Four Wellness Co.

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It’s no secret that conventional household cleaners contain toxic chemicals. But did you know that these chemicals are central nervous system disruptors, known carcinogens linked to cancer and birth defects, and many are toxic via inhalation?

Cleaning should make your home cleaner, not more full of harmful chemical toxins.

This guide is meant to inform you what’s in conventional cleaning supplies, why we think you’ll want to avoid them, and offer suggestions for safer alternatives to use instead. We’ll share a list of our favorite brands (plus plenty of links to find them), recommendations for cleaning your home with natural products, and a checklist to build your chemical-free cleaning “toolbox.”

As with all of our guides: this is intended as an informative and helpful resource to support a healthy lifestyle that promotes your overall health and well-being—it is not intended to prescribe a specific “right” way of living, to make you feel guilty about products you currently use or have previously used, nor to scare you about potential negative health impacts. It’s here for you to use, as you’d like, in creating a healthy lifestyle that works for you and your family.

No need to take all the recommendations in one day. Simply start where you are and work toward where you want to be!


What's in Conventional Cleaners


Phthalates, perchloroethylene, quarternary ammonium compounds, 2-butoxyethanol, formaldehyde, ammonia, chlorine… just to name a few. These toxic chemicals are endocrine disruptors, known carcinogens, neurotoxins and caustic agents that can burn skin and cause blindness.  

But you’ll be fine if you don’t drink or bathe in your cleaning supplies, right?

Nope. Many of these chemicals are toxic via inhalation. (Ever notice that you get a headache or slight cough after cleaning with them?)

In addition to the toxic properties of cleaning agents, there’s another ingredient in conventional cleaners that, though seemingly harmless, actually has some pretty negative impacts on the body:


Synthetic fragrance is commonly added to household cleaners (often to try to mask their chemical smell), but it’s solidly on our “avoid” list.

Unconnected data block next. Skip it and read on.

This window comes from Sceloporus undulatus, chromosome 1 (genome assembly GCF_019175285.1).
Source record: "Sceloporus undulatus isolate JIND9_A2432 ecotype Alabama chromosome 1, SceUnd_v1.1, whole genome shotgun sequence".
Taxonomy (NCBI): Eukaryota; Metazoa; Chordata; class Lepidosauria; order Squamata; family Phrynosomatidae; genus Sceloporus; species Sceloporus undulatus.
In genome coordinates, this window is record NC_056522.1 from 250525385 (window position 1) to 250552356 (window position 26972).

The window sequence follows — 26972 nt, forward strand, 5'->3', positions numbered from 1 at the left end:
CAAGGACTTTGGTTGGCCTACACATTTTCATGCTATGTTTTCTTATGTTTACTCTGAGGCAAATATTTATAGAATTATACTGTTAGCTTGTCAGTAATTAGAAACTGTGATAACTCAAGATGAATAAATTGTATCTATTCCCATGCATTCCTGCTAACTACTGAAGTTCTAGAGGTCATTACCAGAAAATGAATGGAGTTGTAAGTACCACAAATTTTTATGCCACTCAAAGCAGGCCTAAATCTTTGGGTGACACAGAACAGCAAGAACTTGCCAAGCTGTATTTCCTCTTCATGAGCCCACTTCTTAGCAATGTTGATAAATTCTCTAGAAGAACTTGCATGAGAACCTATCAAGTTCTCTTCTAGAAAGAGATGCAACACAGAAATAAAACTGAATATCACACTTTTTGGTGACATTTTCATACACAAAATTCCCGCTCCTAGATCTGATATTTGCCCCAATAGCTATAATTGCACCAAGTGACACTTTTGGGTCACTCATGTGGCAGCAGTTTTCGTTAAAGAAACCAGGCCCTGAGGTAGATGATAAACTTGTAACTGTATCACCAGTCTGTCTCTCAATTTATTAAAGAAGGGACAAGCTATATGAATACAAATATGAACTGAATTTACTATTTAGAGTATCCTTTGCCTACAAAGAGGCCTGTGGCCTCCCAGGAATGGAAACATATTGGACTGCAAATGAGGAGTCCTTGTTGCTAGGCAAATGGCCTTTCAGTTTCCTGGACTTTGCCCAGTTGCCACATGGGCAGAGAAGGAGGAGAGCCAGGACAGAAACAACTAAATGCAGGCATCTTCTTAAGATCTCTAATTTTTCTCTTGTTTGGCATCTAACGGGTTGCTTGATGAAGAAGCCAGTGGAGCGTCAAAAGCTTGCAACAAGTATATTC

While there are many fragrance-free natural cleaners on the market (and these are certainly good options, especially if you have sensitivity to fragrance), there’s a little more to the story: Not all fragrance is created equal. Synthetic fragrance is protected as a proprietary trade secret, so its ingredients are not required to be labeled as anything other than “fragrance.” But what’s typically in it? A cocktail of chemicals including acetaldehyde, benzophenone, diethyl phthalate—chemicals linked to allergies, skin conditions, cancer and reproductive toxicity.

However, naturally derived scents (such as those from essential oils) are not proprietary and are typically labeled individually. (So, if you’d like to use fragranced products, choose those made with natural plant-derived scents—and listed as such on the label.)


Our Favorite Natural Cleaning Products


What to look for in safer cleaning supplies

Instead of “cleaning” your home with products that are toxic to touch and inhale, we recommend switching to safer products with natural, plant-derived ingredients.

An increasing number of brands carry a full line of human-, pet- and environmentally-friendly cleaning supplies, many with reputable production and social responsibility standards. These natural brands are readily available at Whole Foods, Target, Amazon or Thrive, and most mainstream supermarkets and drugstores are starting to stock more natural cleaners too.

What to look for:

  • Fully disclosed ingredient lists (if the label doesn’t tell you exactly what’s in the product and why it’s there, that’s a red flag)

  • Phthalate-free

  • Ammonia-free and chlorine-free (ammonia and chlorine cleaners produce toxic fumes, especially when combined)